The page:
Network (1976, USA, Sidney Lumet)
Painful really. The satire is so fully realized, the critique so developed right to the end of the line, it is almost too much to endure how much worse it is in 2006 than it was in 1976. Thirty years later the comedy hurts because the fulcrum of sanity and hope in Network has all but eroded. In my review of Clooney's Good Night and Good Luck I addressed the almost nostalgic sensibility it cultivates, for an albeit paternalistic but nevertheless genuinely publically-minded media figure, a civic leader. By 1976, this was in it's final death-throes for anchor men in particular and television journalists in general as a result of their association with elected officials, never again to be trusted after Watergate. Henceforth, elections, White House communication with the citizenry, all the so-called democratic processes would be fully subjected to commercial techniques reducing politics per se to just another commodity and therefore political discourse to advertising. Interestingly but terrifyingly enough, since the collapse of the Soviet Union, this has started to unravel with a return to direct techniques of propaganda and population control such as fear-mongering, disinformation and the like, the monopoly capital media now fully integrated into the Oval Office and the Pentagon. In short, fascism. But in 1976, the State itself was still figuring how to commercially spin-doctor and info-tainment itself, just behind the corporate news organs that were slightly ahead of the curve; afterall, that is their business. NET nails them to the fucking wall!
Certainly the fulcrum of sanity and hope in the film comes from Chayefsky's own orientation in an earlier generation before the hegemony of television in the mass culture and even in the subsequent period when he worked in television, as did Lumet, when it briefly promised to be an instrument of more than junk entertainment and brain-washing. By 1976, however, only idealistic fans of Sesame Street and the rest of PBS could hope for social democracy via the boob tube in general and the six o'clock news from the Big Three in particular was already show biz. NET nails them to the fucking wall!
I need to consult some historical analysis of the last "golden age" of Hollywood, in many respects encapsulated by the producer Robert Evans. No doubt, many factors need to be brought to bear but the one that I'm considering is the way the defeated counter-culture - in it's previous, optimistic phase expressed first and foremost in popular music - found avenues open in Hollywood to express it's disillusionment. This should not be over-estimated, naturally, and it would have to be historically traced both year-by-year and along individual directorial lines. Still, it seems to me that if Easy Rider from 1969 is taken as the definitive opening statement of counter-cultural foresaken-ness, increasingly more production money is made available for such bleak and critical fare, and likewise it generates handsome box office returns. The "golden age" is distinguished by films that show America breaking apart in various ways, discarding the myths that had hiterto held it together, ideologically at least, since the end of WWII.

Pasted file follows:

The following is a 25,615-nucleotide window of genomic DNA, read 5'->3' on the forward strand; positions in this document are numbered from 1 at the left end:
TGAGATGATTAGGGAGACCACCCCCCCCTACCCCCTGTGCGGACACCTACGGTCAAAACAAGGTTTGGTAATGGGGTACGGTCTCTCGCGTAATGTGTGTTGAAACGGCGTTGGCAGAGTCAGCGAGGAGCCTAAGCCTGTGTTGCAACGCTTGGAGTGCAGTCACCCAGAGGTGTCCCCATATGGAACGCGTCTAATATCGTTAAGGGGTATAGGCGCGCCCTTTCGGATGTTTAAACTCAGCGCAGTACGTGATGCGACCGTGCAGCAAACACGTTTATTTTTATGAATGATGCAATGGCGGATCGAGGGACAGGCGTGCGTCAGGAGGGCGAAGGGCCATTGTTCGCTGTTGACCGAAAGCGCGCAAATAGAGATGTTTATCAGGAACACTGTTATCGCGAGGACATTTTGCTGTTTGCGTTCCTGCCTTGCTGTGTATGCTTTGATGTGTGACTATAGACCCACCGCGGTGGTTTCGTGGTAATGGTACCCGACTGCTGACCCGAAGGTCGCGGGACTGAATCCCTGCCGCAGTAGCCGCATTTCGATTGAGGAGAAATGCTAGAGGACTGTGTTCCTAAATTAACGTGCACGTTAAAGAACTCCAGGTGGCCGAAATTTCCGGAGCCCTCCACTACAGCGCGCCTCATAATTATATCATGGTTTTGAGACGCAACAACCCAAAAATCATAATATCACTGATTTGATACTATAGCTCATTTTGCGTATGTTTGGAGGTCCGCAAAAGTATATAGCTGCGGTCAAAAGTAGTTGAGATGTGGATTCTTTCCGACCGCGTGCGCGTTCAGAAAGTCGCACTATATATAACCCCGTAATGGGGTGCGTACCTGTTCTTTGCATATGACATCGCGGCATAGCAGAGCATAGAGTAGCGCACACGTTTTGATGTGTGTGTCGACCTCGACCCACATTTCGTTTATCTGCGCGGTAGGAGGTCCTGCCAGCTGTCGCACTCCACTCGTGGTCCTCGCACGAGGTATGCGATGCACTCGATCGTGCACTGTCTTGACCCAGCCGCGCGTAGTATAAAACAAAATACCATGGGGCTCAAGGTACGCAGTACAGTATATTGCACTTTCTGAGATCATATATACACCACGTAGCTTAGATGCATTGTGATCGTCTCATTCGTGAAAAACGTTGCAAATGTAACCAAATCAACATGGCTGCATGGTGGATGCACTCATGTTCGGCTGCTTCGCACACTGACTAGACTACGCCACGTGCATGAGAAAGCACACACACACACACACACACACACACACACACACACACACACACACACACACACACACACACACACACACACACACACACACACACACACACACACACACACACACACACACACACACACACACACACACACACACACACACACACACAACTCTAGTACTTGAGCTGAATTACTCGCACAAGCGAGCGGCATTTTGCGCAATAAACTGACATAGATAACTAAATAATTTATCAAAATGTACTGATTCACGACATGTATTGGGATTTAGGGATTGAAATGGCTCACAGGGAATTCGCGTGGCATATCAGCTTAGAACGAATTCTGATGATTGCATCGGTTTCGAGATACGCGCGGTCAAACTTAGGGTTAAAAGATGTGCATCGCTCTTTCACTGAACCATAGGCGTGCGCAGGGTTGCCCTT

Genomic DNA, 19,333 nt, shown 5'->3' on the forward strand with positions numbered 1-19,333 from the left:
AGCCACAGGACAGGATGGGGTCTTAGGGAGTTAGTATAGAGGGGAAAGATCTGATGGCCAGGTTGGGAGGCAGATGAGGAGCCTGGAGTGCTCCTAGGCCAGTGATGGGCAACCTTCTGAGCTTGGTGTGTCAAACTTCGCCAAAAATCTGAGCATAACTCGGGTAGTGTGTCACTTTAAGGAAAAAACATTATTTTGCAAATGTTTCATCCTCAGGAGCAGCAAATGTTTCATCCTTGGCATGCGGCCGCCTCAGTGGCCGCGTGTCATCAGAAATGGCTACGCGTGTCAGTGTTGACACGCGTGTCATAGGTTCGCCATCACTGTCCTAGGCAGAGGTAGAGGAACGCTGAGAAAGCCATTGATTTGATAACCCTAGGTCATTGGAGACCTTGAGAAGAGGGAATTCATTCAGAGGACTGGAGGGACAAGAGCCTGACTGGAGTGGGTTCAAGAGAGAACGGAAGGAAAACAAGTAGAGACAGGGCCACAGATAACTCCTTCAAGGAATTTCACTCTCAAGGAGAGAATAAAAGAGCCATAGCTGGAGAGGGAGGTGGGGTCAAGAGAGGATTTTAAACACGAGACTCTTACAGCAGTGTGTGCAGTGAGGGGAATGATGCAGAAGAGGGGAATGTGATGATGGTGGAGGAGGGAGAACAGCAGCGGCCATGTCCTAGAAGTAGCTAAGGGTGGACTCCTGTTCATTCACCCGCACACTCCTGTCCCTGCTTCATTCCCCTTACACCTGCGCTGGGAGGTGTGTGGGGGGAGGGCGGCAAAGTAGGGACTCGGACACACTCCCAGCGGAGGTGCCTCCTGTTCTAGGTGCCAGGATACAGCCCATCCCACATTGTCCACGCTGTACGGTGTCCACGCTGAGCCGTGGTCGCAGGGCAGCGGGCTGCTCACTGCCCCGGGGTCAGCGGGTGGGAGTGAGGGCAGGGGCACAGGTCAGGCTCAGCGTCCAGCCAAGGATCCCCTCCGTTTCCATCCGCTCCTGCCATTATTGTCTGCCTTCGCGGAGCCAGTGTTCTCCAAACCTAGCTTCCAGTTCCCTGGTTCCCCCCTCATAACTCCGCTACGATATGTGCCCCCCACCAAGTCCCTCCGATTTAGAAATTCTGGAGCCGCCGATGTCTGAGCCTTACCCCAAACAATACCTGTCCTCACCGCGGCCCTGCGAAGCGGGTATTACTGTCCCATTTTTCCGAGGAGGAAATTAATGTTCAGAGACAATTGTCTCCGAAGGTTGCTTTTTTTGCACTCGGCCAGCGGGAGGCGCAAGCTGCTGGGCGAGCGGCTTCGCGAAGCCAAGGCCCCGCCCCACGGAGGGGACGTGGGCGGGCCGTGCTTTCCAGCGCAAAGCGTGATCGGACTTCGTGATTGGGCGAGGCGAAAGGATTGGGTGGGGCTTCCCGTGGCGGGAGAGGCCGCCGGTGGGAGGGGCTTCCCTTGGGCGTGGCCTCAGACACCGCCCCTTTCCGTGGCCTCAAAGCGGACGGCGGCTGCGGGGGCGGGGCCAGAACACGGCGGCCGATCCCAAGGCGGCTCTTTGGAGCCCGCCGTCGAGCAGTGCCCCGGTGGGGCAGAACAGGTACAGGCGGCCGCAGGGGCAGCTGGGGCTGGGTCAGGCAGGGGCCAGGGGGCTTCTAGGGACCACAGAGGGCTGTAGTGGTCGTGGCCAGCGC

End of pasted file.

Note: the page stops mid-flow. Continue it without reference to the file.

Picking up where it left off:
And it seems to me that this comes to a peak at about 1976. Taxi Driver. Nashville. NET. The Vietnam War is finally over but everyone is still devastated. In fact, even before the end of the war in 75, the US treasury was under duress as a consequence of it. 1973 is objectivley a pivotal year for capitalism on a global scale and US imperialism as America is compelled to go off the gold standard and OPEC steps up to the geopolitical table. By the time Watergate hits, any notion that new leaders would emerge to replace those brought down by bullets in the 60s is long past due. People are well into Tom Wolfe's "me decade," trying to forget that they ever dreamed of changing the world. Yet, a bunch of film-makers find stories to tell and ways to tell them that reflect those utopian aspirations through a shattered glass darkly. Keeping up with the younger generation, the Coppolas and the Scorseses, Lumet is at the top of his game, what with Serpico and Dog Day Afternoon and, of course, NET.
The performances are great all around, especially from Dunaway, and William Holden makes me overlook that he is too old for the part. Lumet is well-known for not wanting to display a style, adopting a pragmatist's approach to filmic exposition, subjecting the placement of the camera to the practical requirements of the drama and not to an extraneous visual conception. This is a highbrow and flattering way of saying that his cinematography tends to be dull. It certainly is flat, distant and colorless in NET. But other than wishing he had given Ned Beatty a few close-ups during his Capitalism = Nature = God speech, I found the look of NET perfect for the terrain it travels. Ugly does as ugly does, if you know what I mean. Perhaps more crucial, with all due respect to Tarkovsky, the priority of the image in film and all that, on those rare and wonderful occasions when the screenplay is the first and greatest star of the show, well, only a stupid director would have tried to come up with shots to equal the excellence of Chayefsky's dialogue. This is one of the greatest scripts of all time, take no prisoners, keep up or die, sublime craftsmanship from a master with some serious shit on his mind. Better even than Kubrick and Southern's Strangelove script, and that's saying a hell of a lot, although I think Strangelove as a film overall must be ranked above NET. Actors make pacts with the devil to be given the chance to speak these sorts of lines. It's at the level of the best stage plays. Diabolically clever, challengingly intelligent, movingly profound, and comedy-ain't-pretty funny to the extreme. The film is very, very (very!) good but the script of itself is a masterpiece.